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“Yes, mine. Old squaw, young squaw-big one, old squaw; little one, young squaw.”

“Are they both your wives?”

“Yes, both; this is old wife, that is young wife; two squaws-me!” and the Red rascal grins with a triumphant air, through all his daubs of paint.

“Are you a Mormon, eh?”

“Plenty of Pai-Utes are Mormon chiefs; Pai-Utes very fond of Enoch,” says Red Dog, evading a direct reply to my enquiry.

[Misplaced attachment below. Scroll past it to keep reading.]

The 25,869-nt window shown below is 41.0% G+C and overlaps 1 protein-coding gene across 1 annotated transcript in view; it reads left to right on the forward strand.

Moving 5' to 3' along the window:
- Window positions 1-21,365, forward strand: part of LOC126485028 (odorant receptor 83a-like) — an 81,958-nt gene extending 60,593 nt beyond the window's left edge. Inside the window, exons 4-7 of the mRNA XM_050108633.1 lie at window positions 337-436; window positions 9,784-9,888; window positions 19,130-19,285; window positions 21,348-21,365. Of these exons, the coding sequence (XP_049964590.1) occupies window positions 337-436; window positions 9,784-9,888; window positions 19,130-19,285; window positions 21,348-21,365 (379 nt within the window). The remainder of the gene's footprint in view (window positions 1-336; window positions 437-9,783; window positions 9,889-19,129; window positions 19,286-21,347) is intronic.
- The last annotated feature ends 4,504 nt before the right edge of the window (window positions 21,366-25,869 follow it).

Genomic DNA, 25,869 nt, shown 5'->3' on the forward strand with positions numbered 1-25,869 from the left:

Encouraged by the sound of friendly voices, the younger wife, a pretty Indian girl, peeps through her lashes, while the elder wife stares boldly up into your face, and begs. Both women have a strange resemblance to the nomads seen about a Tartar steppe; just as their sisters on Tule River bear a strange resemblance to the Chinese females in San Francisco. But these savage damsels bring their owner a lower price than their sisters from Hong Kong. Two hundred dollars are supposed to be the value of a comely Chinese girl. This Pai-Ute bought his squaw for twenty dollars. Her friends, it seems, were out of luck; the snow is getting deep; elk and antelope are scarce; and they have sold her to a

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